Posts Tagged ‘Aldo Leopold’

Super Bowl Sunday 2012 – For the Birds

February 7, 2012

Sandhill Cranes Scoring a Touchdown

When we first saw them, the Raven was negotiating with the Golden Eagle about the carcass of a Snow Goose upon which the eagle was perched. Too far away to be certain, we supposed that the raven was explaining to the eagle that contributions would be gratefully accepted. The eagle appeared disinterested.

That was the tail end of our annual Super Bowl Sunday birding trip and was one of the highlights. The juvenile Western Meadowlarks added spice and the Black Phoebe and Says Phoebes weren’t bad either. And we saw numbers of Northern Harrier Hawks at work even though it was a Sunday. Northern Harriers lack religion.

We missed, by two days and three miles, the latest Aplomado Falcon visit. But several Kestrels made up for that, hovering like the best of helicopters and swooping down faster than any helicopter. Two Towhees rearranged last autumn’s leaves, White-crowned Sparrows posed, and Snow Geese swirled for no apparent reason. Except for the time the Harrier glided into their territory. That caused political unrest.

Snowing Geese

And 8,400 trumpets in the orchestra of evolution trumpeted. Aldo Leopold was right about Sandhill Cranes. They played several concerts during our sunset/sunrise visits. They go to bed earlier than the Snow Geese and begin their morning commute after the geese. The geese are last in, first out and the Sandhills don’t care. Sandhills aren’t as excitable as Snow Geese and they worry less. If Sandhills are the trumpets of evolution, Snow Geese are the violins and are, accordingly, more high strung.

We wanted to show you a photo of that Raven and Golden Eagle discussion but, as we set up the shot, a cretin who works at the refuge careened into the field in his big white pick-up, scared the eagle and the Raven away and stole the goose carcass for himself, unceremoniously pitching it in the back of the pick-up, leaving us with only back-lit photos of the eagle and raven flying away and leaving both of them without lunch. A strong letter of protest to the refuge will be dispatched. If that man needed the goose for food, we’re not paying him enough; if he dislikes Golden Eagles, he ought to have a desk job. Either way, good manners required that he wait for me to make my photograph before scuttling the negotiations between the eagle and the raven.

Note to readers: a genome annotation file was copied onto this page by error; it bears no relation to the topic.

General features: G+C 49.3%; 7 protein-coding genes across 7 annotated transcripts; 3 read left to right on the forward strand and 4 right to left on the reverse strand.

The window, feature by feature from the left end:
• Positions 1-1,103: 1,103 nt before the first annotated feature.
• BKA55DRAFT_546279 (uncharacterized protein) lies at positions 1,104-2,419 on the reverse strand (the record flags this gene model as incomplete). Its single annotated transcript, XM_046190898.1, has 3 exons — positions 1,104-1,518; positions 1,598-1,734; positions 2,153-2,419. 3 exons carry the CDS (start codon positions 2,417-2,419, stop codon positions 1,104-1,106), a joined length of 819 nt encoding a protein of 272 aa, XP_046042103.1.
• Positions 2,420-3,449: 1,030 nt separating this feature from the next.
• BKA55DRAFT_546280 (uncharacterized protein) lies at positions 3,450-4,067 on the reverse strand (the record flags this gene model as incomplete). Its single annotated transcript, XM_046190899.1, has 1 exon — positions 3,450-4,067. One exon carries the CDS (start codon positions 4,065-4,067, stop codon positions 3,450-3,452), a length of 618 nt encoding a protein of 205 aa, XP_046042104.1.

The Muds of March

March 14, 2010

March is here, the Sandhill Cranes are mostly gone, and the Canada Geese are leaving.  That means it’s time for our annual reminder of Aldo Leopold.

One swallow does not make a summer, but one skein of geese, cleaving the murk of a March thaw, is the spring.

A cardinal, whistling spring to a thaw but later finding himself mistaken, can retrieve his error by resuming his winter silence. A chipmunk, emerging for a sunbath, but finding a blizzard, has only to go back to bed.  but a migrating goose, staking two hundred miles of black night on the chance of finding a hole in the lake, has no easy chance for retreat.  His arrival carries the conviction of a prophet who has burned his bridges.

Leopold lived on a farm in Wisconsin so when he saw the geese in March, they were passing through on their way north. Writing sometime before 1948, he notes in his book A Sand County Almanac, that the geese he saw were well-educated and knew something about the Wisconsin statutes. In November, when flying south, the geese took a direct line over his farm and flew as high as they could get.  In the spring, they flew low, landed, and even idled about for a couple of weeks. The geese, Leopold hypothesized, knew that Wisconsin’s hunting laws allowed people to shoot them in November, but not in March. And so, natural selection marched on.

A March morning is only as drab as he who walks in it without a glance skyward, ear cocked for geese. I once knew an educated lady, banded by Phi Beta Kappa, who told me that she had never heard or seen the geese that twice a year proclaim the revolving seasons to her well-insulated roof. Is education possibly a process of trading awareness for things of lesser worth?  The goose who trades his is soon a pile of feathers.

As geese can be under-educated, and get shot in Wisconsin in November, humans can be over-educated and miss their connection to the earth. Of the ten known human species that so far have walked this planet, nine are extinct. Makes you nervous.

But, for now anyway, the geese fly and, “the whole continent receives as net profit a wild poem dropped from the murky skies upon the muds of March.”

_______________________

The quotes are from A Sand County Almanac, “March: The Geese Return.”

Thought for this March Day

March 29, 2008

Snow Geese

One swallow does not make a summer, but one skein of geese, cleaving the murk of a March thaw is the spring.  A cardinal, whistling spring to a thaw but later finding himself mistaken, can retrieve his error by resuming his winter silence.  A chipmunk, emerging for a sunbath but finding a blizzard, has only to go back to bed.  But a migrating goose, staking two hundred miles of black night on the chance of finding a hole in the lake, has no easy chance for retreat.  His arrival carries the conviction of a prophet who has burned his bridges.

- Aldo Leopold -


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